Q. How is the performance of students with disabilities reported?
A. Results for students with disabilities are shown for all State tests and for diplomas earned. Students with disabilities may use modifications when taking State tests, if these modifications are specifically written in their individualized education program, so caution should be used when comparing results among schools. The performance of students with severe disabilities administered the New York State Alternate Assessment (NYSAA) is also shown.
Q. How is the performance of limited English proficient (LEP) students assessed and reported?
A. All general-education students, including LEP students, who first entered grade 9 in 1996–97 or later, will be required to score 55 or higher on the Regents English examination. Alternative-language editions of all required Regents examinations except English and of all Regents competency tests are available.
Q. What are the State’s minimum requirements for earning a high school diploma?
A. To earn a high school diploma, students who entered grade 9 before September 2001 must complete 20.5 units of study (one unit of study equals 180 minutes of instruction per week for one academic year). These units must include four in English, two in mathematics, four in social studies, two in science, one in the arts, one-half in health education, and two in physical education. The remaining five units of study may be in an elective of the student’s choice or, for a diploma with Regents endorsement, courses that are part of the student’s required "sequences." A "sequence" is a series of units of study in a particular subject that generally includes one unit of study beyond the core requirement. (For example, students who take living environment and Earth science to fulfill their core requirement of two units of study in science may take chemistry to complete a science sequence.) To receive a Regents diploma, students must complete two sequences in their subjects of choice. (See the School Administrator’s Manual on the Web at www.emsc.nysed.gov/ciai/assess.html for more information.)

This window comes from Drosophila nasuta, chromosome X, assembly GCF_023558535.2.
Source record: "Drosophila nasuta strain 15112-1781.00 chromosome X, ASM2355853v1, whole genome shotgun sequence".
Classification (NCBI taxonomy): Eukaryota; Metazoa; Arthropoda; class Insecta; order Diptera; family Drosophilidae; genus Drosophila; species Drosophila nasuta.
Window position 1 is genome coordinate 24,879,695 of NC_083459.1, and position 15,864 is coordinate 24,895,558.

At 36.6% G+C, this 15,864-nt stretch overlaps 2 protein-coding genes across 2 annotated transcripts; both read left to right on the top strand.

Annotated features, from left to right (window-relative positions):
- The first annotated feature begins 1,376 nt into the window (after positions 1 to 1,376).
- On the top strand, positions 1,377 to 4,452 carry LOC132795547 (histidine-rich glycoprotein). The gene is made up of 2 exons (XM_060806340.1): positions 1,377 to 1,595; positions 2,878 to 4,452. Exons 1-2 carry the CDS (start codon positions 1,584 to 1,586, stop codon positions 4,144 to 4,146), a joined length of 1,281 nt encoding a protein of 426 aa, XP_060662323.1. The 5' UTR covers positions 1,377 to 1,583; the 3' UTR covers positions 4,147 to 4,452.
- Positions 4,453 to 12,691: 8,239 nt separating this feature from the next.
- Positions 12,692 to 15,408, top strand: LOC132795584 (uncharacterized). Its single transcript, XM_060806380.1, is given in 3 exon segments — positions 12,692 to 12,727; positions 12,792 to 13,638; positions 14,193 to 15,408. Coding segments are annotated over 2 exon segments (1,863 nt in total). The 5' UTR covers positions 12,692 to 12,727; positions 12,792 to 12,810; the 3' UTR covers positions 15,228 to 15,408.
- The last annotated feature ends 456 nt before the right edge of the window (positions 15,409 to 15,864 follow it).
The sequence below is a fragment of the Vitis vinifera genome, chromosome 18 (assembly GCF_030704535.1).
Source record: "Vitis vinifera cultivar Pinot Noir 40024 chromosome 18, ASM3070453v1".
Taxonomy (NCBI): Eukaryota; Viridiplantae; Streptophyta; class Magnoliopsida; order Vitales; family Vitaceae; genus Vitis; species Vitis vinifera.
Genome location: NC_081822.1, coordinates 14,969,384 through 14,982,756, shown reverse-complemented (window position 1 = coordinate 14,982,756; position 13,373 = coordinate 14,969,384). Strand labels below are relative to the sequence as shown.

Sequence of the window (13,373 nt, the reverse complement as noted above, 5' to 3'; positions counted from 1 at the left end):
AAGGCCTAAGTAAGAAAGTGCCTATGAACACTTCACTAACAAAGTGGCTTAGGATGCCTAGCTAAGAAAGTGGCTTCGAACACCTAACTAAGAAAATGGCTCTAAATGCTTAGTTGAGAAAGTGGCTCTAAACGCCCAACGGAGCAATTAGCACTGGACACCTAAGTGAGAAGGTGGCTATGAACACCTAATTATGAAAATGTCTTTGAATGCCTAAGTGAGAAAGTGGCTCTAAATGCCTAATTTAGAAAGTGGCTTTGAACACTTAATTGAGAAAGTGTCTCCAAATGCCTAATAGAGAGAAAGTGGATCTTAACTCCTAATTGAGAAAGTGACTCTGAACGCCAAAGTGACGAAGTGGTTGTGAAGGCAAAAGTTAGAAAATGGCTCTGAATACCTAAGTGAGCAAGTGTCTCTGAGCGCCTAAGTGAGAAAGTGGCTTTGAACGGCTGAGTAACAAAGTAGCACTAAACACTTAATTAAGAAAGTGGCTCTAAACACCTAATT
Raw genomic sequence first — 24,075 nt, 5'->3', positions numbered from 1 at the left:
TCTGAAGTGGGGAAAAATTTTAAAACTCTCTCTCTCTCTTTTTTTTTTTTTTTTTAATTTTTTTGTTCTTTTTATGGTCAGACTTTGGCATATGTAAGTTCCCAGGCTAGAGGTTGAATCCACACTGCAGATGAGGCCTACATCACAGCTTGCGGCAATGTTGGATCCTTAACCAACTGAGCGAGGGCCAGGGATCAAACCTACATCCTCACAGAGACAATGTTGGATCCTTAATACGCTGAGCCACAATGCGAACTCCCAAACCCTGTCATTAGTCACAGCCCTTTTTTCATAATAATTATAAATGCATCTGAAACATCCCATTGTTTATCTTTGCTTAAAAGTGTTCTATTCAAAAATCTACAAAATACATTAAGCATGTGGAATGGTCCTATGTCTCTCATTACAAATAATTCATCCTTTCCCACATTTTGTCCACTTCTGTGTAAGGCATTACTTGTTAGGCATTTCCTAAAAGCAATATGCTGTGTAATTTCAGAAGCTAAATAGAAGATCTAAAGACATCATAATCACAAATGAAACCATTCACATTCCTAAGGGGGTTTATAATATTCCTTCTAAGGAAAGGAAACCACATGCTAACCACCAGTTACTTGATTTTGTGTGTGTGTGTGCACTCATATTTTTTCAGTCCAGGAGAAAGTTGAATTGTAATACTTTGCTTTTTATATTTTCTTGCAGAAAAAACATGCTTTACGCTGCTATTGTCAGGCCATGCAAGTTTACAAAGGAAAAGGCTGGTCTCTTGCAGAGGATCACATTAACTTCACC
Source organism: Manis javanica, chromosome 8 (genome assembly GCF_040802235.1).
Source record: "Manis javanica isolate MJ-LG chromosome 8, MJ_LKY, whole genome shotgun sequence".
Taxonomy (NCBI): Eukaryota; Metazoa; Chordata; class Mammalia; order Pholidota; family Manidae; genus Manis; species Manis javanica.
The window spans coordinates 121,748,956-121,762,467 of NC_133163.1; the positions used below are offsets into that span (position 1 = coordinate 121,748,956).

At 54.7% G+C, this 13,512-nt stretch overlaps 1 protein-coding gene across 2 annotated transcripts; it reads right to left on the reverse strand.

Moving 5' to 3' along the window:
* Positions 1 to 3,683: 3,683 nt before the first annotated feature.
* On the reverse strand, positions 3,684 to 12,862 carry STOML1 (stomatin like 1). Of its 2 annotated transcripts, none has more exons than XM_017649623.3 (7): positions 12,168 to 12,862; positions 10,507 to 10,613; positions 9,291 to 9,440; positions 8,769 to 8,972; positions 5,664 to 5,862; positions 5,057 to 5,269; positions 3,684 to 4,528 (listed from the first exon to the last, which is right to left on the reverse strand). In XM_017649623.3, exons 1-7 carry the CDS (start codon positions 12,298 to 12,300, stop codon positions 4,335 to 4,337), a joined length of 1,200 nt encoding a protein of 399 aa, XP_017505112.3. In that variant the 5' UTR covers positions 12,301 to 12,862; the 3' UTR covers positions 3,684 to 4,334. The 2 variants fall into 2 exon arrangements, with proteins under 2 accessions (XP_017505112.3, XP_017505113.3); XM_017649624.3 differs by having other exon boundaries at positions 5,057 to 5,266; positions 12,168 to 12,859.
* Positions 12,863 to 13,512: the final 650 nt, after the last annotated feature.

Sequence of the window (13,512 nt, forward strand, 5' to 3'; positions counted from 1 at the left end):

To earn a diploma, general-education students must also pass State Regents examinations or Regents competency tests. The Regents examinations a student must pass have been phased in over a five-year period and depend on the year in which the student entered grade 9.
Grade 9 Entry
English and mathematics
English, mathematics, global history & geography, and U.S. history & gov’t
English, mathematics, global history & geography, U.S. history & gov’t, and a science
To earn a diploma with a Regents endorsement, a student generally must have completed three units in a language other than English and passed a minimum of eight Regents examinations.
The Board of Regents also established safety net provisions for students with disabilities, allowing these students to earn a local diploma by passing Regents competency tests. In addition, the State offers districts the option to award local diplomas to students scoring 55–64 on required Regents examinations.
Q. What other revisions have been made to the graduation requirements?
A. Beginning with students who entered ninth grade in 2001, all students will be required to pass at least five Regents examinations and earn at least 22 units of credit, including four units in English, three in mathematics, four in social studies, three in science, one in the arts, one in a language other than English, one-half in health, and two in physical education. Higher requirements have been established for an advanced designation on the Regents diploma.